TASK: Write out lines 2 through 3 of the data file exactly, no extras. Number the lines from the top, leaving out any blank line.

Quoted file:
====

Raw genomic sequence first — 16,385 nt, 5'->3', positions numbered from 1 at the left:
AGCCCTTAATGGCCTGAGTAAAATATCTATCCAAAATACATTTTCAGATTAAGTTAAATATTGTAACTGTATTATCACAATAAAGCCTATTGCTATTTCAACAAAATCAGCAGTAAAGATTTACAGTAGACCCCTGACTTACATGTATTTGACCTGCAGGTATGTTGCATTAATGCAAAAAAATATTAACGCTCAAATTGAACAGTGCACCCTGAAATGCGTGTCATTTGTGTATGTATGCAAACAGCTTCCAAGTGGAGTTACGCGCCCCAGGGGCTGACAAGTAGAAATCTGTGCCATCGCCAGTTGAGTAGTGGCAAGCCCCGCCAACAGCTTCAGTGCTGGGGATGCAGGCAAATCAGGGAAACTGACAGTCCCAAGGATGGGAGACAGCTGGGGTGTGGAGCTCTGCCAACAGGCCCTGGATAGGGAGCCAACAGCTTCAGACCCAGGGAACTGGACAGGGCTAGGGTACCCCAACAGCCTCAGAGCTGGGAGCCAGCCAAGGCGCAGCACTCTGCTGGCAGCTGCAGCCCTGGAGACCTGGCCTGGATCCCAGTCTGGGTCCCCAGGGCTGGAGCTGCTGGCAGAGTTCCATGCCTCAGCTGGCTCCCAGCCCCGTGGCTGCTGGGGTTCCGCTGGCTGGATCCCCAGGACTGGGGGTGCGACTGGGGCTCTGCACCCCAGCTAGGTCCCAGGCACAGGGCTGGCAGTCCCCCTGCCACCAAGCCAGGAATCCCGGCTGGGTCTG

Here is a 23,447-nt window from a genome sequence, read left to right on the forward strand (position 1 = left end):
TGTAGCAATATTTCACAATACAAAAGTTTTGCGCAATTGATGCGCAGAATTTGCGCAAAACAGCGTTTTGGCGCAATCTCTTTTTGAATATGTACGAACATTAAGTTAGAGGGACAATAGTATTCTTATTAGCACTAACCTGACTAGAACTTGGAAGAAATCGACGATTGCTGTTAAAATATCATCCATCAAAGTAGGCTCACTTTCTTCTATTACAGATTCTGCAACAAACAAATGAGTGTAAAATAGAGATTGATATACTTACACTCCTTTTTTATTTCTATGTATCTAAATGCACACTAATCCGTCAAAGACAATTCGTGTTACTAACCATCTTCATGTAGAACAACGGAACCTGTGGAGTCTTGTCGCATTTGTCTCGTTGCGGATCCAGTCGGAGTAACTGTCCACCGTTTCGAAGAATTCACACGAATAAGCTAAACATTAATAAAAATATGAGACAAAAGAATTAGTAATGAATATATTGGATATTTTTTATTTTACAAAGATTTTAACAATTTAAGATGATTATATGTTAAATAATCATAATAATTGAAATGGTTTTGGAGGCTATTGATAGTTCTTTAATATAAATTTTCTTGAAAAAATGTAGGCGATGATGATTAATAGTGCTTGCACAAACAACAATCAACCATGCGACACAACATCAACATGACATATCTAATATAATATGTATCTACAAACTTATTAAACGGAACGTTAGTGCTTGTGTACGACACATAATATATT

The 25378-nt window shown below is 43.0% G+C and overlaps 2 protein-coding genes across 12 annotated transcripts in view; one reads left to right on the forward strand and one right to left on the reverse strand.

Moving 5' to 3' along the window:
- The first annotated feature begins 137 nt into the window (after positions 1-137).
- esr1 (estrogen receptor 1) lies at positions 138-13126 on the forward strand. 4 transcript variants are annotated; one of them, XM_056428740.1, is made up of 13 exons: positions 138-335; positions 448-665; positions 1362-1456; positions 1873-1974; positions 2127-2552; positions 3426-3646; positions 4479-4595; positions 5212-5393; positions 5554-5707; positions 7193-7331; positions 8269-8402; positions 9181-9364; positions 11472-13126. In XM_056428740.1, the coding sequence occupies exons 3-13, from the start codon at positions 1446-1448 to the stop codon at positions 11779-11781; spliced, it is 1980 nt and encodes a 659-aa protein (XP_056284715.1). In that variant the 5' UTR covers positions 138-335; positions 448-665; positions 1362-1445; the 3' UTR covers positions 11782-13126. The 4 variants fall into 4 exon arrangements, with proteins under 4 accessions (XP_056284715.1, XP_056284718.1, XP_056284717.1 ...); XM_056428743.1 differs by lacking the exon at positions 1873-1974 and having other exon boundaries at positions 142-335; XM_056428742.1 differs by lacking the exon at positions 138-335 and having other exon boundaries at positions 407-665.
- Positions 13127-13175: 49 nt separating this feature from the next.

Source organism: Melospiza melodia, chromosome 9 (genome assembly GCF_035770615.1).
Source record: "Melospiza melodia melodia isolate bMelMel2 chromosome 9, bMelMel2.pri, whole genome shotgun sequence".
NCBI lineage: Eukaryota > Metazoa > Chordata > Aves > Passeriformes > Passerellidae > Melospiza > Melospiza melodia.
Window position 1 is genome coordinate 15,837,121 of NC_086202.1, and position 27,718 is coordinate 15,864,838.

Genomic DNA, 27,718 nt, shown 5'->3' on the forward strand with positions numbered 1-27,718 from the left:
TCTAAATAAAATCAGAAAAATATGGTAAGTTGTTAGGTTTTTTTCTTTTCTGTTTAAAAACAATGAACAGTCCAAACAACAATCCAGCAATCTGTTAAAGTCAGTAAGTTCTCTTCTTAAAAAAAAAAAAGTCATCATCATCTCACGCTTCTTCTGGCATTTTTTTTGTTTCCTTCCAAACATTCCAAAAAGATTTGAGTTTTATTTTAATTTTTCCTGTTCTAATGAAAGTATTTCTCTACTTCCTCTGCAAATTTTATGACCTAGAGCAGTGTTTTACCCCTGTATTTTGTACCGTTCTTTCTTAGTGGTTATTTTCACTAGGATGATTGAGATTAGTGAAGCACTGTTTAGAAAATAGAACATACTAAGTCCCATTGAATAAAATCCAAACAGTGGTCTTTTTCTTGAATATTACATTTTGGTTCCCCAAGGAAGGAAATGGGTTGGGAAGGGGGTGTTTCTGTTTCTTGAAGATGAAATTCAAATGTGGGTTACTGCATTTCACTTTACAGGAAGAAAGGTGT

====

AGCCCTTAATGGCCTGAGTAAAATATCTATCCAAAATACATTTTCAGATTAAGTTAAATATTGTAACTGTATTATCACAATAAAGCCTATTGCTATTTCAACAAAATCAGCAGTAAAGATTTACAGTAGACCCCTGACTTACATGTATTTGACCTGCAGGTATGTTGCATTAATGCAAAAAAATATTAACGCTCAAATTGAACAGTGCACCCTGAAATGCGTGTCATTTGTGTATGTATGCAAACAGCTTCCAAGTGGAGTTACGCGCCCCAGGGGCTGACAAGTAGAAATCTGTGCCATCGCCAGTTGAGTAGTGGCAAGCCCCGCCAACAGCTTCAGTGCTGGGGATGCAGGCAAATCAGGGAAACTGACAGTCCCAAGGATGGGAGACAGCTGGGGTGTGGAGCTCTGCCAACAGGCCCTGGATAGGGAGCCAACAGCTTCAGACCCAGGGAACTGGACAGGGCTAGGGTACCCCAACAGCCTCAGAGCTGGGAGCCAGCCAAGGCGCAGCACTCTGCTGGCAGCTGCAGCCCTGGAGACCTGGCCTGGATCCCAGTCTGGGTCCCCAGGGCTGGAGCTGCTGGCAGAGTTCCATGCCTCAGCTGGCTCCCAGCCCCGTGGCTGCTGGGGTTCCGCTGGCTGGATCCCCAGGACTGGGGGTGCGACTGGGGCTCTGCACCCCAGCTAGGTCCCAGGCACAGGGCTGGCAGTCCCCCTGCCACCAAGCCAGGAATCCCGGCTGGGTCTG

Here is a 23,447-nt window from a genome sequence, read left to right on the forward strand (position 1 = left end):